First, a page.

A new team rating system suggests Motherwell's recent form may not last


written by: @TheGersReport

A recent fad in American sports media is the publishing of Power Rankings in which teams are ranked, either through subjective or objective means, to capture their “true place” in a given league. For example, NBC Sports has one for the English Premier League complied by one of their journalists. Often they are just this, one person’s view of who the best teams really are in a league. Other times, it’s a collaborative system in which multiple people compile their rankings.

I tend to ignore these kinds of rankings, but when I saw that Namita Nandakumar shared her objective based process on Twitter…well, the light bulb went off.

Nandakumar has quickly become a real sensation in the analytics world. She is a recent college graduate who parlayed a rise in the hockey analytics community to a position with the Philadelphia Eagles. So, when she shares some of her work online…most of us nerds listen.

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When I saw that she had posted this on Twitter, I instinctually sought to replicate it for the Scottish Premiership. I liked the simplicity of the model & given that there is a bit of an imbalance in the league schedule right now, I wanted to learn about how each team’s strength of schedule may be influencing their results.

Each team has played each other twice & now clubs are beginning the third round of fixtures in which some teams have had their third match against the likes of Celtic, Rangers & Aberdeen while others have gotten to play the likes of Hamilton, Dundee & St. Mirren. Obviously, this will all even out by the end of the season…so this really will only be a snapshot.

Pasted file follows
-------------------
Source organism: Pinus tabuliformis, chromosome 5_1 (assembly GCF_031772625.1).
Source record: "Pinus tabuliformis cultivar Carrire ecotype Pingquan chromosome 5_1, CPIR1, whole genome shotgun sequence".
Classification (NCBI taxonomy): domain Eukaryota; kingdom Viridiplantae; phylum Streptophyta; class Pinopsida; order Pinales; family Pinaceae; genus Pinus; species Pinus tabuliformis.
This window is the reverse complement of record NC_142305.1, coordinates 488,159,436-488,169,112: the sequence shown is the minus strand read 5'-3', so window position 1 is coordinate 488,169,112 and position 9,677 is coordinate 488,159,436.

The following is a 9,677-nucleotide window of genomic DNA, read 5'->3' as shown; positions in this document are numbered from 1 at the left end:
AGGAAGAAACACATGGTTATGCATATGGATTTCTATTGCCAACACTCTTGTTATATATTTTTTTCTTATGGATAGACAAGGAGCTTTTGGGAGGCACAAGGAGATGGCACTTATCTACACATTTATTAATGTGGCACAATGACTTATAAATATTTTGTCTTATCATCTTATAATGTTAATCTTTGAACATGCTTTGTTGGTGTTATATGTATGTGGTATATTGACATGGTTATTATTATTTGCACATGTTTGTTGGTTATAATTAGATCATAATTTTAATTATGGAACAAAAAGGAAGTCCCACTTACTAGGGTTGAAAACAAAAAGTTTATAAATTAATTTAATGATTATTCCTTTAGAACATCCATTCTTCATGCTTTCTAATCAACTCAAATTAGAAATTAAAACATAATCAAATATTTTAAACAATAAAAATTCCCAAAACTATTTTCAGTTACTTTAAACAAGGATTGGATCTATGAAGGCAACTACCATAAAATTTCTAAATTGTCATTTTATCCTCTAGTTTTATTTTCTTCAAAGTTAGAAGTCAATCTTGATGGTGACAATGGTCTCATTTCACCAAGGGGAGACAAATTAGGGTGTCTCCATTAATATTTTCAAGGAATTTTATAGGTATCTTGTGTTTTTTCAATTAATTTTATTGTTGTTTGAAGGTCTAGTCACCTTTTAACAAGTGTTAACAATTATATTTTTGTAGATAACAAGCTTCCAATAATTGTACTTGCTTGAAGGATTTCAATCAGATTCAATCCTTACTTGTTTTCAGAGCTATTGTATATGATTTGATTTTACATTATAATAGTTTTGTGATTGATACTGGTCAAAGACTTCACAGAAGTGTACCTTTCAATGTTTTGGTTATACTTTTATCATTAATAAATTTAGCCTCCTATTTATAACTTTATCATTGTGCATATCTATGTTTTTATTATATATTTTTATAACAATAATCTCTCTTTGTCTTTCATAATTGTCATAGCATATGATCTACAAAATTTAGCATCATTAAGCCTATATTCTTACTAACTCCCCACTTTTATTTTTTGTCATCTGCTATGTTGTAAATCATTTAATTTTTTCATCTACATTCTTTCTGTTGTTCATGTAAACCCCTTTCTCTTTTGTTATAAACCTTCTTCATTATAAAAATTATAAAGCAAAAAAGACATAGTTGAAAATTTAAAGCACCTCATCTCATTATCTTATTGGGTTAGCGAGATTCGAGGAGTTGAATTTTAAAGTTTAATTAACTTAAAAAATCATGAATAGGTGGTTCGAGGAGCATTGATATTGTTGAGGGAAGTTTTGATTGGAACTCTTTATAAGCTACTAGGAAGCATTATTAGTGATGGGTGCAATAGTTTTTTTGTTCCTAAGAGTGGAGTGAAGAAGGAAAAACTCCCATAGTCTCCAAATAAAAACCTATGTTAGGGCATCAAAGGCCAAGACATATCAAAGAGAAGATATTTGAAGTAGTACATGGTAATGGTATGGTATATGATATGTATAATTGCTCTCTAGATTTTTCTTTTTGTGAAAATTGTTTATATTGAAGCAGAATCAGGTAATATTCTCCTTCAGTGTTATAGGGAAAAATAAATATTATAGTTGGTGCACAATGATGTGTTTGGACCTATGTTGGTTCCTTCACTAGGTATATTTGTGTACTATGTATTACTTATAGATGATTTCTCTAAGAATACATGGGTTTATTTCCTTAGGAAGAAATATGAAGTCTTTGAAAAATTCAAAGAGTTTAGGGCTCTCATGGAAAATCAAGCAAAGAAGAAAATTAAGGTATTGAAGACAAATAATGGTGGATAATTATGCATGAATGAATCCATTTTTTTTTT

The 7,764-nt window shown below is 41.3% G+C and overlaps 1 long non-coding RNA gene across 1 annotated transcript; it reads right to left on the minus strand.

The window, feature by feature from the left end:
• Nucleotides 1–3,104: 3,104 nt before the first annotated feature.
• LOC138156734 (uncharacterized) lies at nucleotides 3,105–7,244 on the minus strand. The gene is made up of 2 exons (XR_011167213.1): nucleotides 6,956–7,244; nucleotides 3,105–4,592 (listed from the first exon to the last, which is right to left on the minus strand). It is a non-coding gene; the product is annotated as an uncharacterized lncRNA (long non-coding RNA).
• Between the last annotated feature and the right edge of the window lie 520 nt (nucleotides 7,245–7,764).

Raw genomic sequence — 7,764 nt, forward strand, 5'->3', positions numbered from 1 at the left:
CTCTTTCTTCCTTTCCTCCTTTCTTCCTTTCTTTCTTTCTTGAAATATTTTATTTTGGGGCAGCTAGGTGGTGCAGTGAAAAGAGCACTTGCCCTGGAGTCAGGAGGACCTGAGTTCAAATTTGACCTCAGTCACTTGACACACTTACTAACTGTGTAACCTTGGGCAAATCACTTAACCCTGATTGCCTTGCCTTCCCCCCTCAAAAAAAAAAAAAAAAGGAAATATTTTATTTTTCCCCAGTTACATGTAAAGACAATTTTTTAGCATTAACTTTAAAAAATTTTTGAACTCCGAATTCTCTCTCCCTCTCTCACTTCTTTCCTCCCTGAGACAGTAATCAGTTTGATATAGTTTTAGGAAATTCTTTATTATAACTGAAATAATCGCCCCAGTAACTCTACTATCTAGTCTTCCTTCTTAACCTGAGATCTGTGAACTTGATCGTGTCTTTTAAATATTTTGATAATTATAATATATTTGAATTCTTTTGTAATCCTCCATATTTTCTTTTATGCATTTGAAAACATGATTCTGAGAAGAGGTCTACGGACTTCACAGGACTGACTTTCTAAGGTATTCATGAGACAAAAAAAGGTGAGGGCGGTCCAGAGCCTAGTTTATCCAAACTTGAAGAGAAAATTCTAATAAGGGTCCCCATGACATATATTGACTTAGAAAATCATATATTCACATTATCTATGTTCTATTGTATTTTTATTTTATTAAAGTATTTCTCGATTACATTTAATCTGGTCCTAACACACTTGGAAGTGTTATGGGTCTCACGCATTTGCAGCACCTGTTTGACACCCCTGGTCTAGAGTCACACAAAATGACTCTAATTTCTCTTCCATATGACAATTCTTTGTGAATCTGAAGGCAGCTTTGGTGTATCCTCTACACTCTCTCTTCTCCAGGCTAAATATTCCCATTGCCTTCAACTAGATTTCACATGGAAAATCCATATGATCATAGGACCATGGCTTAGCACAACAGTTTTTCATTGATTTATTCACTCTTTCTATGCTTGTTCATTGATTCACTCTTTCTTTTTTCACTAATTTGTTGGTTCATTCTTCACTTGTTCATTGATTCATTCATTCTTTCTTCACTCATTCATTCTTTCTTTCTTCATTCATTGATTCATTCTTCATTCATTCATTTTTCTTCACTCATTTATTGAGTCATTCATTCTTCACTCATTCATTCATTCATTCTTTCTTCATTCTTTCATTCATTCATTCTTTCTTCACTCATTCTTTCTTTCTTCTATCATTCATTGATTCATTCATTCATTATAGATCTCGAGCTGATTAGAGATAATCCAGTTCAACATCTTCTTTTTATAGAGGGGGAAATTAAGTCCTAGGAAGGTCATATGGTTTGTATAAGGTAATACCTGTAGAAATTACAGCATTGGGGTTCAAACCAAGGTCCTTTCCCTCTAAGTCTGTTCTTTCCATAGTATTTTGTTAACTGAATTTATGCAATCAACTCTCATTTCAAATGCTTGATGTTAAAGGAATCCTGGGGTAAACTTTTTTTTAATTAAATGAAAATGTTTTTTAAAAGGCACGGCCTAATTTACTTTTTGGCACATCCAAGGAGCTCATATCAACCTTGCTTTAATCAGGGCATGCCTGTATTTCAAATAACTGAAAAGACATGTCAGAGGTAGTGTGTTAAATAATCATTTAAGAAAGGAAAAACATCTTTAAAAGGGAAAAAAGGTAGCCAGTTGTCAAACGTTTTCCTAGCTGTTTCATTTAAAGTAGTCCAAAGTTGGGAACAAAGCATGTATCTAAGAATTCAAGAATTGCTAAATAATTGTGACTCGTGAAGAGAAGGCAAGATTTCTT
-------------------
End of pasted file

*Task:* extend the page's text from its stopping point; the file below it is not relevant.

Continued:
As I began playing with the numbers, I had to make some adjustments:

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  • In Namita’s model, she rewarded ‘half a win’ when a tie occurred. Given how points are distributed, I changed that to a draw being worth ‘a third of a win.’

  • Rather than just figuring out the opponents’ average winning percentage, I decided to factor in a team’s home & away winning percentages to determine each club’s strength of schedule. For example, Hibs have already made their second trip to Parkhead to face Celtic. Celtic has won each & every home league match this season while only winning six of their 13 away matches. That translates Celtic’s home winning percentage to a perfect 100% & an away winning percentage (with the new formula) of 0.538…so basically there’s a home Celtic & an away Celtic when determining opponents winning percentages.


OK…I’m probably losing you with the boredom of the details.

So, here’s a fancy chart that shows how each team did in what I’m calling, The Namita Ratings. Don’t get caught up in the actual number…rather the distance between each of the teams in the visual.

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It’s interesting to note that there is nearly no difference between these ratings & the actual league table. There is a subtle difference at the bottom, with Hamilton rated above Dundee & the biggest difference involves Motherwell - who are currently 7th in the league table, two points out of sixth. But the Namita Ratings suggests that they are basically performing at an identical level as Livingston - despite their five point gap in the league table.

Why is this? Well, remember the biggest influencer on this rating is how a team’s strength of schedule jives with their actual results.